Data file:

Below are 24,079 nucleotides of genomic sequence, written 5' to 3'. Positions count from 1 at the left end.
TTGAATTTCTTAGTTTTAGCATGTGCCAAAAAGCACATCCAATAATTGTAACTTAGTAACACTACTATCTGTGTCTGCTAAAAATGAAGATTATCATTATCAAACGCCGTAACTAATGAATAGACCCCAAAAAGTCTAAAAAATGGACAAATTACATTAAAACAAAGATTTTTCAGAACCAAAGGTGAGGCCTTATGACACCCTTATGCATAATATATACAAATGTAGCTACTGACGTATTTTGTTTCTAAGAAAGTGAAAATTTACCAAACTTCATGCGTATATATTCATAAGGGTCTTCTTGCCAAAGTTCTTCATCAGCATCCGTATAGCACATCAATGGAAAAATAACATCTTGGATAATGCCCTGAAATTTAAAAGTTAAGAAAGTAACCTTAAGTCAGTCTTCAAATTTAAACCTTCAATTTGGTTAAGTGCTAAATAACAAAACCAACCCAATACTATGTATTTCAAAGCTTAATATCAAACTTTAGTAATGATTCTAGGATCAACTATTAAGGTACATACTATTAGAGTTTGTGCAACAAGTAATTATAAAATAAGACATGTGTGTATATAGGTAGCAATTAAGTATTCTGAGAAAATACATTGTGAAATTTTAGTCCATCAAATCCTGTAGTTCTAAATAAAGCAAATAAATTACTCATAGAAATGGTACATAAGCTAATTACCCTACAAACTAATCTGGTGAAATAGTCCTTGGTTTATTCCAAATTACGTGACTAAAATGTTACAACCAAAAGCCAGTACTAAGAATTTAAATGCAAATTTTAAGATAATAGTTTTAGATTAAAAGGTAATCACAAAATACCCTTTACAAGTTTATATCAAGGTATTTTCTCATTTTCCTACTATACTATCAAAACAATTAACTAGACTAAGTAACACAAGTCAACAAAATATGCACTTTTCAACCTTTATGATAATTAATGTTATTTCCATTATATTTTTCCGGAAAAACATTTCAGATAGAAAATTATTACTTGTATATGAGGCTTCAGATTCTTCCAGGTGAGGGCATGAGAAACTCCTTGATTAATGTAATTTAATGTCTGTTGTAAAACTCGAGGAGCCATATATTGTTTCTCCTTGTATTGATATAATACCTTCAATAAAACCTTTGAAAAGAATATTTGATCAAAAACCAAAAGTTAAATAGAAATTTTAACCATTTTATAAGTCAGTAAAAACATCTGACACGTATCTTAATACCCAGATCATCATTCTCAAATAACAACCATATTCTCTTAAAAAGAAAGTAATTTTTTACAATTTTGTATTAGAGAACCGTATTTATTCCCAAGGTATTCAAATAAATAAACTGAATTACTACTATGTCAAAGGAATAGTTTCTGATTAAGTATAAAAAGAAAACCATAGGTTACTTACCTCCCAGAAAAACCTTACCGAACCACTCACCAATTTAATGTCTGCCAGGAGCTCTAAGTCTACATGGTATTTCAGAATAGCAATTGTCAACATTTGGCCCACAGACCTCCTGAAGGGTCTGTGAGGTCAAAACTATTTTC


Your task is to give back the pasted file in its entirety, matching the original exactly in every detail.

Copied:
Below are 24,079 nucleotides of genomic sequence, written 5' to 3'. Positions count from 1 at the left end.
TTGAATTTCTTAGTTTTAGCATGTGCCAAAAAGCACATCCAATAATTGTAACTTAGTAACACTACTATCTGTGTCTGCTAAAAATGAAGATTATCATTATCAAACGCCGTAACTAATGAATAGACCCCAAAAAGTCTAAAAAATGGACAAATTACATTAAAACAAAGATTTTTCAGAACCAAAGGTGAGGCCTTATGACACCCTTATGCATAATATATACAAATGTAGCTACTGACGTATTTTGTTTCTAAGAAAGTGAAAATTTACCAAACTTCATGCGTATATATTCATAAGGGTCTTCTTGCCAAAGTTCTTCATCAGCATCCGTATAGCACATCAATGGAAAAATAACATCTTGGATAATGCCCTGAAATTTAAAAGTTAAGAAAGTAACCTTAAGTCAGTCTTCAAATTTAAACCTTCAATTTGGTTAAGTGCTAAATAACAAAACCAACCCAATACTATGTATTTCAAAGCTTAATATCAAACTTTAGTAATGATTCTAGGATCAACTATTAAGGTACATACTATTAGAGTTTGTGCAACAAGTAATTATAAAATAAGACATGTGTGTATATAGGTAGCAATTAAGTATTCTGAGAAAATACATTGTGAAATTTTAGTCCATCAAATCCTGTAGTTCTAAATAAAGCAAATAAATTACTCATAGAAATGGTACATAAGCTAATTACCCTACAAACTAATCTGGTGAAATAGTCCTTGGTTTATTCCAAATTACGTGACTAAAATGTTACAACCAAAAGCCAGTACTAAGAATTTAAATGCAAATTTTAAGATAATAGTTTTAGATTAAAAGGTAATCACAAAATACCCTTTACAAGTTTATATCAAGGTATTTTCTCATTTTCCTACTATACTATCAAAACAATTAACTAGACTAAGTAACACAAGTCAACAAAATATGCACTTTTCAACCTTTATGATAATTAATGTTATTTCCATTATATTTTTCCGGAAAAACATTTCAGATAGAAAATTATTACTTGTATATGAGGCTTCAGATTCTTCCAGGTGAGGGCATGAGAAACTCCTTGATTAATGTAATTTAATGTCTGTTGTAAAACTCGAGGAGCCATATATTGTTTCTCCTTGTATTGATATAATACCTTCAATAAAACCTTTGAAAAGAATATTTGATCAAAAACCAAAAGTTAAATAGAAATTTTAACCATTTTATAAGTCAGTAAAAACATCTGACACGTATCTTAATACCCAGATCATCATTCTCAAATAACAACCATATTCTCTTAAAAAGAAAGTAATTTTTTACAATTTTGTATTAGAGAACCGTATTTATTCCCAAGGTATTCAAATAAATAAACTGAATTACTACTATGTCAAAGGAATAGTTTCTGATTAAGTATAAAAAGAAAACCATAGGTTACTTACCTCCCAGAAAAACCTTACCGAACCACTCACCAATTTAATGTCTGCCAGGAGCTCTAAGTCTACATGGTATTTCAGAATAGCAATTGTCAACATTTGGCCCACAGACCTCCTGAAGGGTCTGTGAGGTCAAAACTATTTTC